Report: U.S. trails other countries in building macro grids for moving, sharing electricity

A wind farm harvests energy just north of Ames this fall.

A turbine farm harvests electricity north of Ames this fall. An Iowa State engineer says new transmission lines that cross the country’s major grids could be a boost to Iowa’s wind-energy industry. Larger photo. Photo by Christopher Gannon.

AMES, Iowa – Countries around the world are well ahead of the United States in planning and building “macro grids” capable of moving electricity from one grid or distant geographic region to another, according to a new report authored by an Iowa State University engineer and a former doctoral student.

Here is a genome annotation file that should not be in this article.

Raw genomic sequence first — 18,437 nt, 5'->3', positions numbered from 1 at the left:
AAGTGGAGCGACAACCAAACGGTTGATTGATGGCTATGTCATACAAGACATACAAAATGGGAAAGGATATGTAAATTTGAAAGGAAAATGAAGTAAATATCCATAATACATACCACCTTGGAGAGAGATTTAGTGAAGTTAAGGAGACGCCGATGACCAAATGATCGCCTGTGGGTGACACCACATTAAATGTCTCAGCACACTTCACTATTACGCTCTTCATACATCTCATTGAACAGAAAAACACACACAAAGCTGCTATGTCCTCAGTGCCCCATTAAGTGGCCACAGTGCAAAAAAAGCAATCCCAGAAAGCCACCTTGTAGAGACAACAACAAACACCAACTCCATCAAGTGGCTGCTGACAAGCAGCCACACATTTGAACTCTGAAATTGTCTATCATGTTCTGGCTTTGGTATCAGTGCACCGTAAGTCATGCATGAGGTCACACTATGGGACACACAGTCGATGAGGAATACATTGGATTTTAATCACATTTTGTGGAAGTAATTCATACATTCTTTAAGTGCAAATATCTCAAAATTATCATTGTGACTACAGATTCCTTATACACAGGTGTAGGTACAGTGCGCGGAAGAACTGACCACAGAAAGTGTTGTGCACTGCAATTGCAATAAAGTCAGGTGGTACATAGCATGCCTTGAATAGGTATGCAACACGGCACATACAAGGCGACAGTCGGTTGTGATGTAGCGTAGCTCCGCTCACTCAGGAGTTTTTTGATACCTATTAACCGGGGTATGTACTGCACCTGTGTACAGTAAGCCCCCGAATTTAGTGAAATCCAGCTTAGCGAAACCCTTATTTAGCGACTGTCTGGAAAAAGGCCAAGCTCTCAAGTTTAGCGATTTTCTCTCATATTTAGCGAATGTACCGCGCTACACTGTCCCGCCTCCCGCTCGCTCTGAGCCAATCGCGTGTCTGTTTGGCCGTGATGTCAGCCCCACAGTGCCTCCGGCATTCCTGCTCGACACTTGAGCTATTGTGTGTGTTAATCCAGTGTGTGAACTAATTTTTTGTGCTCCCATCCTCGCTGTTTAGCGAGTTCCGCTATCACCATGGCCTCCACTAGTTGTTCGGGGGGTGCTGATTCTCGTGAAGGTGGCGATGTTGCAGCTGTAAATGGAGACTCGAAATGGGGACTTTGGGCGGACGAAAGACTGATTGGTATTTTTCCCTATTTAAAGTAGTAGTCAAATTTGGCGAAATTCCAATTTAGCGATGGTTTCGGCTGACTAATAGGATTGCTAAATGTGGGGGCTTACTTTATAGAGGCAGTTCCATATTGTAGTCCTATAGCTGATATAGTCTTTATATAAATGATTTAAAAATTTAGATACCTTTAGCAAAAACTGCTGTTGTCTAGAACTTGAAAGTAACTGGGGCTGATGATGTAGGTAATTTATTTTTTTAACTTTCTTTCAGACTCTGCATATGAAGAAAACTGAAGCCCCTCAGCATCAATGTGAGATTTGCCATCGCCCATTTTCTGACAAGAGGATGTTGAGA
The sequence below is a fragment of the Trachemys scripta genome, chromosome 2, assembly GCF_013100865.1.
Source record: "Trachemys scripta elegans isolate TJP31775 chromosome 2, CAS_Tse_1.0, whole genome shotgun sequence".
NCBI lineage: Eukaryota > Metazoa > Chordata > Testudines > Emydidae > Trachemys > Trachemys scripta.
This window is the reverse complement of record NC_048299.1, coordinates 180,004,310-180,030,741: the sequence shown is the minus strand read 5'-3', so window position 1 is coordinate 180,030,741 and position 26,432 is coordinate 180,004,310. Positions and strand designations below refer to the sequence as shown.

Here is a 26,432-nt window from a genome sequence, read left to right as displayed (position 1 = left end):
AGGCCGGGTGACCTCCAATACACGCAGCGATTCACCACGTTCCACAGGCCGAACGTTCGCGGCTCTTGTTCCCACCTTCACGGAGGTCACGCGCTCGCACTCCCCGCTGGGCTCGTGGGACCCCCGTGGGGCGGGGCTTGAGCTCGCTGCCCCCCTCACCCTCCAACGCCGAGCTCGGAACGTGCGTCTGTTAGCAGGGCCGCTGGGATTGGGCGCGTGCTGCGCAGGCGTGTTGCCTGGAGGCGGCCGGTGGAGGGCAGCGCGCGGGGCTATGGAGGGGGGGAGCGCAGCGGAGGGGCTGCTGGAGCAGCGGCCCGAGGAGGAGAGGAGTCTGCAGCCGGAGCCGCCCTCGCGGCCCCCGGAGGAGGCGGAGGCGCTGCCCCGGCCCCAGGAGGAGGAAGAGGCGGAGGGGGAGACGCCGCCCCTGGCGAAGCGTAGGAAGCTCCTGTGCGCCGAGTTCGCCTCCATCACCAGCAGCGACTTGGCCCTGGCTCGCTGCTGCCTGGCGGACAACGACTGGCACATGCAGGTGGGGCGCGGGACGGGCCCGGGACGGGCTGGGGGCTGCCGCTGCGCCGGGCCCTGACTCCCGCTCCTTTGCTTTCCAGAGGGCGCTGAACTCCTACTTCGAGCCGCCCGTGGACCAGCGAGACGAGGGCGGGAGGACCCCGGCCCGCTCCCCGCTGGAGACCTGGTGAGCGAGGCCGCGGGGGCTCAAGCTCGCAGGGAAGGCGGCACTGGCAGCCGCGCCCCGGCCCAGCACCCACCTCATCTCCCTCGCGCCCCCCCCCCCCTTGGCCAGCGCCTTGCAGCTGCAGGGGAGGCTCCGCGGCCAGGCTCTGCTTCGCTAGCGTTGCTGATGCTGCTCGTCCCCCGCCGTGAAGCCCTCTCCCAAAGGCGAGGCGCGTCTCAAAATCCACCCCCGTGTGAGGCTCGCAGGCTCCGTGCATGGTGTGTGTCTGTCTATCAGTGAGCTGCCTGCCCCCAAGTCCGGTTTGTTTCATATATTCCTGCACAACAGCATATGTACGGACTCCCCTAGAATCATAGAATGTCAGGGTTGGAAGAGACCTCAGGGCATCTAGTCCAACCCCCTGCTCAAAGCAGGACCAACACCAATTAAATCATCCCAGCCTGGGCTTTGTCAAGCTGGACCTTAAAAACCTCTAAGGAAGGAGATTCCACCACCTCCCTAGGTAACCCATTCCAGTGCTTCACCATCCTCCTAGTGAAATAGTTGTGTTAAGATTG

The report found, for example, that since 2014 China has built or planned 260 gigawatts of high-capacity interregional transmission, Europe 44 gigawatts, South America 22 gigawatts and India 12 gigawatts. Canada has developed or planned 4 gigawatts, and the U.S. 3 gigawatts.

“The United States is way, way behind,” said James McCalley, a report co-author, an Anson Marston Distinguished Professor in Engineering and the Jack London Chair in Power Systems Engineering at Iowa State. “That’s the key finding.”

McCalley authored the report with Qian Zhang, who earned a 2020 doctoral degree in electrical engineering from Iowa State. McCalley and Zhang have been part of a $1.5 million study supported by the U.S. Department of Energy that explored ways to connect the United States’ two major electric grids and share as much as 30,000 gigawatts of electricity across them.

/Public Release. View in full here.